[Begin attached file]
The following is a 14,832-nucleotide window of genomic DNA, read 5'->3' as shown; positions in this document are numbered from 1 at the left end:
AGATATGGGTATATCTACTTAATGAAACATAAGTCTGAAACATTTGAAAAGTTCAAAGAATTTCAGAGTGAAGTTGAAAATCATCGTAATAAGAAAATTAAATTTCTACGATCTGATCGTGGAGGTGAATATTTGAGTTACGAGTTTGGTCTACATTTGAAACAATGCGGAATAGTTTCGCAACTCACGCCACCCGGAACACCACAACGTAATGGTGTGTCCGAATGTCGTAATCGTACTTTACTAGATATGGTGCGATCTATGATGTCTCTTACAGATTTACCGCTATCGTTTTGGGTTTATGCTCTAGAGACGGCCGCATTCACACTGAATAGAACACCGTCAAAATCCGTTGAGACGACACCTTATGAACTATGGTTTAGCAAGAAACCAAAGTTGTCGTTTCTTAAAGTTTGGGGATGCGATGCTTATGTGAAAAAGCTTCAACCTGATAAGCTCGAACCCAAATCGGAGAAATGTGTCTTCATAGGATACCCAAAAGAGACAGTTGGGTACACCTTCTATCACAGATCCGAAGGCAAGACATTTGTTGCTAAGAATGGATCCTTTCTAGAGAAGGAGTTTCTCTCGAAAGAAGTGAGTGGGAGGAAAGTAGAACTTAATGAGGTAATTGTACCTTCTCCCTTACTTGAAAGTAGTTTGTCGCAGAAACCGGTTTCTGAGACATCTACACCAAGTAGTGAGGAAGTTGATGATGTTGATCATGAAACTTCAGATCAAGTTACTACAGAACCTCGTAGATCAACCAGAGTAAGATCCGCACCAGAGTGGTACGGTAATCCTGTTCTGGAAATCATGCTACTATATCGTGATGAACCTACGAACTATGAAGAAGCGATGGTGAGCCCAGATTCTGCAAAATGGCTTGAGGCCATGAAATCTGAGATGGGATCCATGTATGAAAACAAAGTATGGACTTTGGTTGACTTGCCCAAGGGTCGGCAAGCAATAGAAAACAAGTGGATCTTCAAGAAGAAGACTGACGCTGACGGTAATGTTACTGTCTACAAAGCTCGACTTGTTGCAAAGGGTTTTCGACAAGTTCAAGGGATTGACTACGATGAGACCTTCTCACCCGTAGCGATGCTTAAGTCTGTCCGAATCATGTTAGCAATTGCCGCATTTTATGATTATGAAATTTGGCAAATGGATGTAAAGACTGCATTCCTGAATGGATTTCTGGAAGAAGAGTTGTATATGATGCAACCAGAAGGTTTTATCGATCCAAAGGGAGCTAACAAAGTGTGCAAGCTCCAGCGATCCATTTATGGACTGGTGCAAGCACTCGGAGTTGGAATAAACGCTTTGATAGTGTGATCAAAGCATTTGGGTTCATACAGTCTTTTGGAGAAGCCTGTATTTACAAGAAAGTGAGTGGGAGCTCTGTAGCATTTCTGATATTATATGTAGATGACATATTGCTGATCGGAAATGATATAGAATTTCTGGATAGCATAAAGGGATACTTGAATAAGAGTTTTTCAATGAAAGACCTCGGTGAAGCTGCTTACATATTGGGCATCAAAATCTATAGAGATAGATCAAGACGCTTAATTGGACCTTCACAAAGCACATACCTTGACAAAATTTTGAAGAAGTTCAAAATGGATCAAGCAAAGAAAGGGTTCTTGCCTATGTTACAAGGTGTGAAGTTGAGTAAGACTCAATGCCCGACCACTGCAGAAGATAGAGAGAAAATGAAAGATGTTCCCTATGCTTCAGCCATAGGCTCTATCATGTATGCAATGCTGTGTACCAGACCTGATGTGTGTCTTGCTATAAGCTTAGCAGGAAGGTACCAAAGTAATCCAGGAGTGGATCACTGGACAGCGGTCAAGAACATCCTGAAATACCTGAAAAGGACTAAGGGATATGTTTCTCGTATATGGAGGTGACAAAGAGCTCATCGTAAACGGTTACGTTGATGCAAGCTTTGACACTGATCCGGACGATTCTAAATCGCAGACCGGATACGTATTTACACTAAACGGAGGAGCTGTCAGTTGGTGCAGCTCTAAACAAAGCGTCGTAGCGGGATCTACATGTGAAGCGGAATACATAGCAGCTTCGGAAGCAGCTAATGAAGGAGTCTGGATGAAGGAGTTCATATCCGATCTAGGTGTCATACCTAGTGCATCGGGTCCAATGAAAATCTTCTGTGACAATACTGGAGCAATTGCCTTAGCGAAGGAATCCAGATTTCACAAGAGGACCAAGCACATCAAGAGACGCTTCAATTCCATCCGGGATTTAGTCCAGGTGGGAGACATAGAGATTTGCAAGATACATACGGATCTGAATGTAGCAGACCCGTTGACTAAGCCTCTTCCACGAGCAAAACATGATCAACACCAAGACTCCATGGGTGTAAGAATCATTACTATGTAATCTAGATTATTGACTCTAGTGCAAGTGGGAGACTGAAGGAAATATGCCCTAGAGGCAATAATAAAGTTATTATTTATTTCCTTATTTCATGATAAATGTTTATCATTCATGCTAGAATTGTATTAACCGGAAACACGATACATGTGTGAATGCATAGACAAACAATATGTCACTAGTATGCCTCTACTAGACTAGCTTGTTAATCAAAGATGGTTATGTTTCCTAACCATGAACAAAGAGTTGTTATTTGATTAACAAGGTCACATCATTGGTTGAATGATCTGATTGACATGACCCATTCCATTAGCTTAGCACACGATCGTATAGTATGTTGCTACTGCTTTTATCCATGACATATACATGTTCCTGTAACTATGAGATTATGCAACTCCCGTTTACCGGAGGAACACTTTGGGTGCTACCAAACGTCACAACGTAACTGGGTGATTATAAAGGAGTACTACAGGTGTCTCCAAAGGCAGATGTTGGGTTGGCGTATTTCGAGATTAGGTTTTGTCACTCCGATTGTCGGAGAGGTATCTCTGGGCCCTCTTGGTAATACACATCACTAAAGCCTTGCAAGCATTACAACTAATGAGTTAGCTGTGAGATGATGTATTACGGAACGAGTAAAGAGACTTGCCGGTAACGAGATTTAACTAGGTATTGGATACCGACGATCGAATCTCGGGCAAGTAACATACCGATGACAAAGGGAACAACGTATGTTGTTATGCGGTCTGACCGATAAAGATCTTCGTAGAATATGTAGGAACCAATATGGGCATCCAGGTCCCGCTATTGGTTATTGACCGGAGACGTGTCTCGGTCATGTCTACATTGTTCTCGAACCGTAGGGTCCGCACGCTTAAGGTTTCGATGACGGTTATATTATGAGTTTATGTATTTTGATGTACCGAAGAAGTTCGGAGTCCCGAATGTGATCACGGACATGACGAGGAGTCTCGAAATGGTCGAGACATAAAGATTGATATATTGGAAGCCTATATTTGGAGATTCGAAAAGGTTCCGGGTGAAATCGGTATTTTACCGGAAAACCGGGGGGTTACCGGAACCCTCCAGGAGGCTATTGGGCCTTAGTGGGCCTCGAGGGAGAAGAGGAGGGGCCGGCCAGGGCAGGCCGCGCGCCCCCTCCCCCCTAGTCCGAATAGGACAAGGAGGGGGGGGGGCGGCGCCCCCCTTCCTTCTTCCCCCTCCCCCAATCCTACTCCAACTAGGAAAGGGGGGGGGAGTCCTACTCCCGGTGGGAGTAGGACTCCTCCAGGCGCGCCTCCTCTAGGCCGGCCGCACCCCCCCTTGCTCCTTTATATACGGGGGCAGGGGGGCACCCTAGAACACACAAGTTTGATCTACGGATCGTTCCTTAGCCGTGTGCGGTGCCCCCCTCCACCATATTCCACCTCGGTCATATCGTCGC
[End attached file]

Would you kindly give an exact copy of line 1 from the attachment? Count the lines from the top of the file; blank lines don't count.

The following is a 14,832-nucleotide window of genomic DNA, read 5'->3' as shown; positions in this document are numbered from 1 at the left end: